### Blog Postings

As a reminder, the requirements for each blog posting will consist of:
• A review of the main point of the class lecture/demonstration.  This summary should highlight any relevant formulas and/or graphs and communicate your interpretation of the concept covered in class. (15 pts)  For this part of the posting, I am looking for quality, not quantity.

• An example problem, including a statement of the problem, the answer, and the solution method.  (For your first post, using an example covered in class is acceptable, for additional postings, original examples will be required.) (10 pts)

• A link to an additional Internet resource supporting the Topic of The Day. (5 pts)

• A reminder to the next BlogMaster of their responsibility to post. (5 pts)

• A “personalization” of your posting.  This personalization can be a comment about the day’s class, an image, a quotation, a question posed for discussion, a joke, or something else that reflects you as a student.  These personalizations must be in good taste!  (5 pts)

In addition to your posting, you will be expected to comment on a minimum of two (2) of your classmates postings during each quarter.  These comments must either further enhance your classmates’ understanding of the posted topic or further a discussion question posed in the original posting.

• Postings will be due within 24 hours of class.  I will post a schedule of class scribes for the first quarter once everyone has joined the class blog.

• For help with posting equations and graphs, please feel free to come ask me for assistance.

• Initially, the blogs will be hosted on blogger.com.  As the year progresses, we hope to migrate to an internal website.

• While we are on blogger.com, there is some software available through the website that allows creation/editing of posts via Microsoft Word.

## Tuesday, September 05, 2006

### Blog Policies

There are some things I want you to remember about blogging. Many of things have been discussed by other teachers and classes, so I will paraphrase them here and try to give them proper credit:

First of all, our class will not be the only people to view our postings. The Internet is accessible almost everywhere these days, and even if a post is deleted, there’s no guarantee that the posting hasn’t been copied and propagated to other sites or linked to from those sites. This has a couple of implications:

First, privacy. We will only be using first names on the site. If I post pictures or video, no one will be identified, other than “Mr. French’s class”. Do not use pictures of yourself for your profile here. If you want a graphic image associated with your profile, use an “avatar” – a picture of something that represents you but is not you. Here’s a link to a fun image creator.

Second, etiquette, appearance and common sense. Bud the Teacher has these suggestions, among others:

1. Students using blogs are expected to treat blogspaces as classroom spaces. Speech that is inappropriate for class is not appropriate for our blog. While we encourage you to engage in debate and conversation with other bloggers, we also expect that you will conduct yourself in a manner reflective of a representative of this school.

2. Never EVER EVER give out or record personal information on our blog. Our blog exists as a public space on the Internet. Don’t share anything that you don’t want the world to know. For your safety, be careful what you say, too. Don’t give out your phone number or home address. This is particularly important to remember if you have a personal online journal or blog elsewhere.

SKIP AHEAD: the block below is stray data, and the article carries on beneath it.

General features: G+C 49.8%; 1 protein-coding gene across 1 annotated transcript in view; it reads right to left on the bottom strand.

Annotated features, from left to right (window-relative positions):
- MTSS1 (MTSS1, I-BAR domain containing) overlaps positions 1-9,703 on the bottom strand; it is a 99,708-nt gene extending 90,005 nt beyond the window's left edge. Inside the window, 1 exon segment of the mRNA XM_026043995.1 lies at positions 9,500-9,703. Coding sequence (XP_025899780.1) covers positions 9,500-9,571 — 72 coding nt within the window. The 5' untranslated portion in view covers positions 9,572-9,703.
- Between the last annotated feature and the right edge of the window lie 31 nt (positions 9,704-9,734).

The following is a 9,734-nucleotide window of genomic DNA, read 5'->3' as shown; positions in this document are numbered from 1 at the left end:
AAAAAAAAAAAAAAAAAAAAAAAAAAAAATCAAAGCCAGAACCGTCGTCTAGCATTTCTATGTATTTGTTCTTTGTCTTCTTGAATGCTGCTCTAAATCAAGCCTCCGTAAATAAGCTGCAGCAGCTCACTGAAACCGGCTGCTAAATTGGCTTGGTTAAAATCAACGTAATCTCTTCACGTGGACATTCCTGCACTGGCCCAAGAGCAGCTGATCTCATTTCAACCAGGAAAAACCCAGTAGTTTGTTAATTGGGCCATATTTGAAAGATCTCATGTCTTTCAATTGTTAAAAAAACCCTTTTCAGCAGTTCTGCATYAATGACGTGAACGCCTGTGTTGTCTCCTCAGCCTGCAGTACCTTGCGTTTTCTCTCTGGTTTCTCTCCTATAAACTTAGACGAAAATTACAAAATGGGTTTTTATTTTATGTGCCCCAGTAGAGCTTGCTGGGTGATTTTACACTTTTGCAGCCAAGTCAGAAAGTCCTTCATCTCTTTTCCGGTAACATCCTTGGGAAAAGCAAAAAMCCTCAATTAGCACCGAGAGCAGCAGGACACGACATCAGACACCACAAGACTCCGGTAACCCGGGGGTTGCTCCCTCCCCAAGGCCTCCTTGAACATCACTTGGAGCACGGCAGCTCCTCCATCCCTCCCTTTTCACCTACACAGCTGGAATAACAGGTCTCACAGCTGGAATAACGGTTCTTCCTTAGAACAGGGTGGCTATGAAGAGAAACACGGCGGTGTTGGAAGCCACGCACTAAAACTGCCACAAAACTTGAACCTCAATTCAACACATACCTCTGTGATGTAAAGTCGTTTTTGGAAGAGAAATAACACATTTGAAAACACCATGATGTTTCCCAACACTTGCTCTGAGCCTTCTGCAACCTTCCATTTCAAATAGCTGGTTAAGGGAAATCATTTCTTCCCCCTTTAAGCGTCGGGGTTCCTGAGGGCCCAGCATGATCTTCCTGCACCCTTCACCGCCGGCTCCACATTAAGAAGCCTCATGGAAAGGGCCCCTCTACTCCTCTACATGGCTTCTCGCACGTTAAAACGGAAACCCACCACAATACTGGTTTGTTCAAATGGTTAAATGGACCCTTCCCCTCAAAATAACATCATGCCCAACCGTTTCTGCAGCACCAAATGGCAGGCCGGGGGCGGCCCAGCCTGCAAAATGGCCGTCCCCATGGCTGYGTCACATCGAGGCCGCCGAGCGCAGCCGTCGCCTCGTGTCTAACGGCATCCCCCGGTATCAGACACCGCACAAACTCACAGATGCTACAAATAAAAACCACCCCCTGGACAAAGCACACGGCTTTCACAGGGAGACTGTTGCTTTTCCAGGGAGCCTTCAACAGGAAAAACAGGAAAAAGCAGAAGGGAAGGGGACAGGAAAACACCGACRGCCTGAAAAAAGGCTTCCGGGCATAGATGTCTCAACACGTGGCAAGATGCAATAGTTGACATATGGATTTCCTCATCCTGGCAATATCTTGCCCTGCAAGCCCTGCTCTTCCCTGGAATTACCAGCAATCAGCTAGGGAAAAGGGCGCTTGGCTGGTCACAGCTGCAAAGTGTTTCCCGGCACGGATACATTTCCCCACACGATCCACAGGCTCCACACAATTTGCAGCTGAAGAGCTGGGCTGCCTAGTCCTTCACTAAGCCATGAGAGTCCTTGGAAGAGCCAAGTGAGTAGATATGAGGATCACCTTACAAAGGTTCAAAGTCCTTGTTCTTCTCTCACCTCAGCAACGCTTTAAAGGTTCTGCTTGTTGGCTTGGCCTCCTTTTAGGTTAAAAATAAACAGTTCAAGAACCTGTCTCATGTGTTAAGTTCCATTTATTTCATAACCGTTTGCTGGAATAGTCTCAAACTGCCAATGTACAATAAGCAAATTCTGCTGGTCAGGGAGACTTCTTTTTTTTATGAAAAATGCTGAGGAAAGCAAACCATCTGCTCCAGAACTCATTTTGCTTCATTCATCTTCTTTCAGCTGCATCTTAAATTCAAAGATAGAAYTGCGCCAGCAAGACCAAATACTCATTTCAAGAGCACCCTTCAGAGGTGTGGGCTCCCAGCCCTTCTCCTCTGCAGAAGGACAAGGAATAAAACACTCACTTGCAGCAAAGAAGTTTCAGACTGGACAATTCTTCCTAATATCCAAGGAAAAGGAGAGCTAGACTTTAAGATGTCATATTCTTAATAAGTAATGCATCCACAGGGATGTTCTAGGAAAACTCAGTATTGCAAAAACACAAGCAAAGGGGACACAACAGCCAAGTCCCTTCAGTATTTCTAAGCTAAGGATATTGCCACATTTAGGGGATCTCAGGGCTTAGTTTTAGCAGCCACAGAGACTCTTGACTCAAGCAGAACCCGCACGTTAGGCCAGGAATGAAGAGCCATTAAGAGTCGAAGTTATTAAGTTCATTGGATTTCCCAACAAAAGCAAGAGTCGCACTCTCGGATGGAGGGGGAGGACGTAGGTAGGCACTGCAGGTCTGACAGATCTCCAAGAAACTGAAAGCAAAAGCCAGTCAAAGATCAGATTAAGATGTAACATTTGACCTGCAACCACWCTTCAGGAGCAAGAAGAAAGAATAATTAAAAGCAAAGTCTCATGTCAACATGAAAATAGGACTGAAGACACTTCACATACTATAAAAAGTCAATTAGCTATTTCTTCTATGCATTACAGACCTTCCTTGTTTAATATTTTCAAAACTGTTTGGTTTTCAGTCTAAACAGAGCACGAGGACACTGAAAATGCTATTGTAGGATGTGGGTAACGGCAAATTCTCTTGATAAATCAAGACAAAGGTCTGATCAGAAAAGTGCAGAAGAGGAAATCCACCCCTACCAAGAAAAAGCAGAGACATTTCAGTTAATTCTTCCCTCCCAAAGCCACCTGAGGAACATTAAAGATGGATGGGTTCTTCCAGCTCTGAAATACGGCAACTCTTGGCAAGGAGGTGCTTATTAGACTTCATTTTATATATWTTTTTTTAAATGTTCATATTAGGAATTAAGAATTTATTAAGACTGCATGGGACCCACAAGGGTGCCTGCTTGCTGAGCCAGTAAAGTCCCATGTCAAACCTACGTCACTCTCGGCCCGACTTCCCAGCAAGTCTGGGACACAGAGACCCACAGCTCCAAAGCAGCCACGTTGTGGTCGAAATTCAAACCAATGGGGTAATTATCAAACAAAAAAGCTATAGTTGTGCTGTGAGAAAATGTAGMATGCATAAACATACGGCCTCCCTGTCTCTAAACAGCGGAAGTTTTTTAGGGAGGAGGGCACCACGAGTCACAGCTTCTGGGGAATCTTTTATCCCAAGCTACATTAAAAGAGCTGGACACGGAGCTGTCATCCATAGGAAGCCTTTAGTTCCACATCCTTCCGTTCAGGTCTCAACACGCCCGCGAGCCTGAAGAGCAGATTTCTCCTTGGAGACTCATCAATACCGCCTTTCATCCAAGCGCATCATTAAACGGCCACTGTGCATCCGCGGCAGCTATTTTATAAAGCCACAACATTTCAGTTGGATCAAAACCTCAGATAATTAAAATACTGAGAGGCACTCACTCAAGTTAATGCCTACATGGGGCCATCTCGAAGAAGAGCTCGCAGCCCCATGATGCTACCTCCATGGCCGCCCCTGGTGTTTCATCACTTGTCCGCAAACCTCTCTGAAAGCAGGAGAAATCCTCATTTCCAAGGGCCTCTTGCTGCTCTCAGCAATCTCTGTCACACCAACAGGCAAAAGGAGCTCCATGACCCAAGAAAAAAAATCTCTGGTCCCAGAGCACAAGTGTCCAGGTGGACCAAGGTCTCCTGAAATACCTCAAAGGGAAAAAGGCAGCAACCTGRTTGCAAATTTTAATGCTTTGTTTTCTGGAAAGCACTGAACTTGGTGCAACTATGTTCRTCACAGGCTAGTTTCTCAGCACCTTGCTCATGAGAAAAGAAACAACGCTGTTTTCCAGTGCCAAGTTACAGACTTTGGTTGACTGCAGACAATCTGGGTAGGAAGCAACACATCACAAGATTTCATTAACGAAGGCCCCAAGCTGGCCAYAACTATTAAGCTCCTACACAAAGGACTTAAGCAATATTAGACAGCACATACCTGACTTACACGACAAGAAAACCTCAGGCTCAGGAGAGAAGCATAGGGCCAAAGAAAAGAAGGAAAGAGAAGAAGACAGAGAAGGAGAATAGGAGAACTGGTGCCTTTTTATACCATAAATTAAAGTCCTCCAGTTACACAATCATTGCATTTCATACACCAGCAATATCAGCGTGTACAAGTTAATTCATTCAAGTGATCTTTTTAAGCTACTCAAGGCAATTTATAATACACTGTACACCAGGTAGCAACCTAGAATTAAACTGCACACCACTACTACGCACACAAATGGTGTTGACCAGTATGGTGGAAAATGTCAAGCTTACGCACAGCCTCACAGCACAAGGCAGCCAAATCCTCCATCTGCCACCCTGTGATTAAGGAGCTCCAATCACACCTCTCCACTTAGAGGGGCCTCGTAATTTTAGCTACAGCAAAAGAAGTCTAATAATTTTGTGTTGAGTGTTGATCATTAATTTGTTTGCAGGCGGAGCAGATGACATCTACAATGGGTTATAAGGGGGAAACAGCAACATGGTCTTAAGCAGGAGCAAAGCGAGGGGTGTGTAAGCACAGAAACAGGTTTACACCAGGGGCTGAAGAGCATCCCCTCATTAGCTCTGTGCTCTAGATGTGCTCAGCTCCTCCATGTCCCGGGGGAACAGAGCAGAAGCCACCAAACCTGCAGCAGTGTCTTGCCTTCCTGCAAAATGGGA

3. Again, your blog is a public space. And if you put it on the Internet, odds are really good that it will stay on the Internet. Always. That means ten years from now when you are looking for a job, it might be possible for an employer to discover some really hateful and immature things you said when you were younger and more prone to foolish things. Be sure that anything you write you are proud of. It can come back to haunt you if you don’t.

4. Never link to something you haven’t read. While it isn’t your job to police the Internet, when you link to something, you should make sure it is something that you really want to be associated with. If a link contains material that might be creepy or make some people uncomfortable, you should probably try a different source.
Are there other considerations we should take into account? Use the comment feature to add any others or to clarify/expand on one of the above.

## Monday, September 04, 2006

### Welcome!

Congratulations! You found our class blog! This is where we as a team will hopefully create a resource to help us conquer any issues that arise during our class this year. This is the place to talk about what’s happening in class; to ask a question you didn’t get to ask in class; to share your knowledge with fellow classmates and any other Internet users who choose to read our notes;…and most importantly it’s a place to reflect on what we’re learning.

A large part of retaining knowledge requires reviewing and discussing new information on a regular basis. This blog is intended to help each of you do just that. Between creating your own posts and commenting on your classmates’ posts, you will have the opportunity to explore each of the topics we cover this year in greater depth. I hope you will use this forum to help yourself and your classmates in whatever ways you can think of.

Blogging Prompt

Occasionally I will include a posting of my own, either to clarify a concept or to generate some further discussion. These postings will have a title similar to the one above this paragraph.

To get things rolling, here’s a question for you to think about and respond: Is God a mathematician? Why or why not?

Don’t forget to email me with the information I requested in class so I can include you on the team!